Culture > Television

Family feud

Television | Brothers & Sisters' rage does not a long-lasting drama make

Issue: "Can't run or hide," Oct. 14, 2006

Lack of cohesion means the new ABC drama, Brothers & Sisters (10:00 ET Sundays), lacks watchability except for certain scenes with Sally Field and Calista Flockhart. Campy nighttime soaps such as Dallas and Melrose Place were "destination" television for years, but Brothers & Sisters, if it fails to gel soon, probably won't last.

The show portrays a large family whose patriarch dies in the first episode. The shame-filled wife, sons, daughters, and grandchildren writhe in pain. Sally Field, as the mother/bereaved wife, bares shark-like fangs as she accuses her children of ungratefulness, wrongheaded politics, or whatever comes to mind whenever they fight. Which is nearly all the time.

A son who fought in Iraq comes back filled with rage. Within one night of his father's funeral, he's in jail. And when his mother, lawyer-brother, and conservative talk-show-host sister (Flockhart) drive there to spring him, he spews venom and ingratitude. When his mother and sister cry, he brightens and tells them not to be so serious. Within hours, he's confiding in Flockhart, as if he'd said none of the hateful things.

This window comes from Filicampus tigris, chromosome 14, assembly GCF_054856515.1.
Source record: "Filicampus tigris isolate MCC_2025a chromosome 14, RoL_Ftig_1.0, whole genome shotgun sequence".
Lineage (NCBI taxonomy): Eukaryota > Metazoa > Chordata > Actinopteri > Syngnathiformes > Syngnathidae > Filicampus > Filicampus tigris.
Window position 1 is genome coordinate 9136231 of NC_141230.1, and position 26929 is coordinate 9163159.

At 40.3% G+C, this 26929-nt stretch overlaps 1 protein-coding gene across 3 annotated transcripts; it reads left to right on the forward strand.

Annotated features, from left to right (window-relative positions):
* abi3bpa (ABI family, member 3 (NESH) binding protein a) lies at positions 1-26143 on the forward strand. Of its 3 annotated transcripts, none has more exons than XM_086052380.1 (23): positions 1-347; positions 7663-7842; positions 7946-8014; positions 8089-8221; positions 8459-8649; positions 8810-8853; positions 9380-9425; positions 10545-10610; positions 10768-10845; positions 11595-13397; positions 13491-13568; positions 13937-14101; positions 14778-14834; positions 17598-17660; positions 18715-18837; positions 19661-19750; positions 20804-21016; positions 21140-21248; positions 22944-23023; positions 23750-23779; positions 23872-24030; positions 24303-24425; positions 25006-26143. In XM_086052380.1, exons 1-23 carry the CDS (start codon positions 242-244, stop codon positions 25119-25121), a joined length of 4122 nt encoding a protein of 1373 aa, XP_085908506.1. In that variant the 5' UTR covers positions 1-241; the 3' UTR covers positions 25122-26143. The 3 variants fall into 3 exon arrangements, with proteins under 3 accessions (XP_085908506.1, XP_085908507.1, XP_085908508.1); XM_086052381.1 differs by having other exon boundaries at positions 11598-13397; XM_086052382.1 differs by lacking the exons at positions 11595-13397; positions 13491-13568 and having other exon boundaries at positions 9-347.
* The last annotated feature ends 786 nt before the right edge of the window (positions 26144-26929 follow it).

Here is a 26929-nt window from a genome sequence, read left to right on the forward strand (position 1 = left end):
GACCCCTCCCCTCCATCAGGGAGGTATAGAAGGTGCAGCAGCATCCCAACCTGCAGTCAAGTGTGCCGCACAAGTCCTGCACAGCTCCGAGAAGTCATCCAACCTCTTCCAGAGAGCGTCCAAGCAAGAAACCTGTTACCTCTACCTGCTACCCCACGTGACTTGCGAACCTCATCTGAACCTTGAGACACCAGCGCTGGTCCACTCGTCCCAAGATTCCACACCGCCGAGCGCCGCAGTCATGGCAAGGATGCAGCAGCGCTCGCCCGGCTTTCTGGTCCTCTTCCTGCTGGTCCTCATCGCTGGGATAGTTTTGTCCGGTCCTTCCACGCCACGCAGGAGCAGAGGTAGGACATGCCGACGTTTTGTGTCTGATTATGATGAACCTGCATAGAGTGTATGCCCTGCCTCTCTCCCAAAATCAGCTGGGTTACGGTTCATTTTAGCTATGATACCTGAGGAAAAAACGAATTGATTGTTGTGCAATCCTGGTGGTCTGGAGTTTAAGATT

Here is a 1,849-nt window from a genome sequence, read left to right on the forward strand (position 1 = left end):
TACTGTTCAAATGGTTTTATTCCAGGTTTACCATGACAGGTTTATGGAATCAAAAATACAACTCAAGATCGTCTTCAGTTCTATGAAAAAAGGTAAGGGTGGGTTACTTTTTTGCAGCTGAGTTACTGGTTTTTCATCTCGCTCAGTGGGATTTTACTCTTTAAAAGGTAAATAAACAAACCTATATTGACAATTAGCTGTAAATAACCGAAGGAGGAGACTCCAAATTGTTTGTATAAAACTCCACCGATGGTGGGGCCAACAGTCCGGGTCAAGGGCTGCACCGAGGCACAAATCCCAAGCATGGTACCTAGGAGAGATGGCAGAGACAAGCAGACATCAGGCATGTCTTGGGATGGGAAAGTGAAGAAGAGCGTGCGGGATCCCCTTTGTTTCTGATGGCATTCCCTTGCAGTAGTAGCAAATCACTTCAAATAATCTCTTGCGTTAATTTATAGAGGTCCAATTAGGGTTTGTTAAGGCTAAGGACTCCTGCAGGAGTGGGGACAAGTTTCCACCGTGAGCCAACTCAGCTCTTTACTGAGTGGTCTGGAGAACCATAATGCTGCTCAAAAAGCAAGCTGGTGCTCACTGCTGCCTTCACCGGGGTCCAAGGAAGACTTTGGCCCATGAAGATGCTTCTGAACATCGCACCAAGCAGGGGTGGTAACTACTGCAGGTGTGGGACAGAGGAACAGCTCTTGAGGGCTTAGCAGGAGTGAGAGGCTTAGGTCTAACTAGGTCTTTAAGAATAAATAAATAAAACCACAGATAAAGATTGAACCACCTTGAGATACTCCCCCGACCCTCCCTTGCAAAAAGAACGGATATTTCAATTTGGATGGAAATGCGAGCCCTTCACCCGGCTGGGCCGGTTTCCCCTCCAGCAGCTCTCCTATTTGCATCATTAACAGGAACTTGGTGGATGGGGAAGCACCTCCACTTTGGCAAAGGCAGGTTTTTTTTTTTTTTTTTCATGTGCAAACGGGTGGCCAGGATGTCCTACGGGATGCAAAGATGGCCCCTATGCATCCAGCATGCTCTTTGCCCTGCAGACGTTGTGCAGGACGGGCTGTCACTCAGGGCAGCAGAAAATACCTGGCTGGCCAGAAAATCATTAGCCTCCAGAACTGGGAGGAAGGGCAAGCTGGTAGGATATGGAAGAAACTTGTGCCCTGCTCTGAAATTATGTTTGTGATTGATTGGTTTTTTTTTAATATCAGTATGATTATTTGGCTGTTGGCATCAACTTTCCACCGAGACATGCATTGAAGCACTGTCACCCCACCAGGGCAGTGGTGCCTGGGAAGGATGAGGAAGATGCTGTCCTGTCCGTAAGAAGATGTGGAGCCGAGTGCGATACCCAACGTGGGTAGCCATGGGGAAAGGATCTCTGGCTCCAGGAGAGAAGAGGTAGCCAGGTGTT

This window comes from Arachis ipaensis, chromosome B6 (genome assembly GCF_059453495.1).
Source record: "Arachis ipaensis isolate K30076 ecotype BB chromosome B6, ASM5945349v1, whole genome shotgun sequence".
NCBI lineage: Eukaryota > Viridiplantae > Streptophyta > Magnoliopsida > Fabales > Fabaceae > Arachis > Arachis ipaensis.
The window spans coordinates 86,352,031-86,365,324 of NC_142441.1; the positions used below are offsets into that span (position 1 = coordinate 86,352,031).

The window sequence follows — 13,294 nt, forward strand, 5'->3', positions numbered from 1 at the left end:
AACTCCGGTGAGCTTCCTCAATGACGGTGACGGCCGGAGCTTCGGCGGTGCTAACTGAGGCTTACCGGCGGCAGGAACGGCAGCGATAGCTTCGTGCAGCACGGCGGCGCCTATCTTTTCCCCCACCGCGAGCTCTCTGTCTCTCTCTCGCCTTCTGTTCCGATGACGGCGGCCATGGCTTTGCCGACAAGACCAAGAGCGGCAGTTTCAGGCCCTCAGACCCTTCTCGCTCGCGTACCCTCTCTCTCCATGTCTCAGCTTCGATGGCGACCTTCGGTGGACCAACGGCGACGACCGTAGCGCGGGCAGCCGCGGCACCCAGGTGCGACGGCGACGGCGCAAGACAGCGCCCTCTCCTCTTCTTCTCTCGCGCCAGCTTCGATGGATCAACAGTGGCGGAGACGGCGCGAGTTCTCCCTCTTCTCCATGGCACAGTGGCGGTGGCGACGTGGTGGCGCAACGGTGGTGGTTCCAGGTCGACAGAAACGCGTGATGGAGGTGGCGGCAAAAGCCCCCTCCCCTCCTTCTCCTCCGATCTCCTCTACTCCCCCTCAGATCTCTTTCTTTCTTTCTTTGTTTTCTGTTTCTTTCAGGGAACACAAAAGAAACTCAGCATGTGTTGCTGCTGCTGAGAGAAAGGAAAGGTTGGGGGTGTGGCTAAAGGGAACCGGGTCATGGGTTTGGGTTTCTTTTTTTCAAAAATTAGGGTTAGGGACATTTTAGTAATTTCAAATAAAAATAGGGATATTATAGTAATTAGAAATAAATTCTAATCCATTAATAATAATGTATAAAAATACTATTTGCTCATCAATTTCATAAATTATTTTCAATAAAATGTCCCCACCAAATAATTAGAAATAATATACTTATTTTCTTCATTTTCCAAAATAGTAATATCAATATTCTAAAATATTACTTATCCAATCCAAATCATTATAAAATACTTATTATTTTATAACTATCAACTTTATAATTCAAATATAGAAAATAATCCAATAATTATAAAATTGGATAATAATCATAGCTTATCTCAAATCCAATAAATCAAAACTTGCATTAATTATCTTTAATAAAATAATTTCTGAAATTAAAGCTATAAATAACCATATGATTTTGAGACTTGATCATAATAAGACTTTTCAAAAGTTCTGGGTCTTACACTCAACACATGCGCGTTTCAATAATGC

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The writers can't seem to decide what show they're crafting. It's hard to get a handle on what kind of people these characters might be. Is Sally Field's character meant to be a vindictive, fishwife mom? Or is she a sympathetic character when not grieving for her husband, dead only three weeks?

Will Flockhart's character morph into an Ann Coulter doppelgänger? So far her politics seem designed only to annoy her mother. Viewers will have to decide if the show is worth following to find out.


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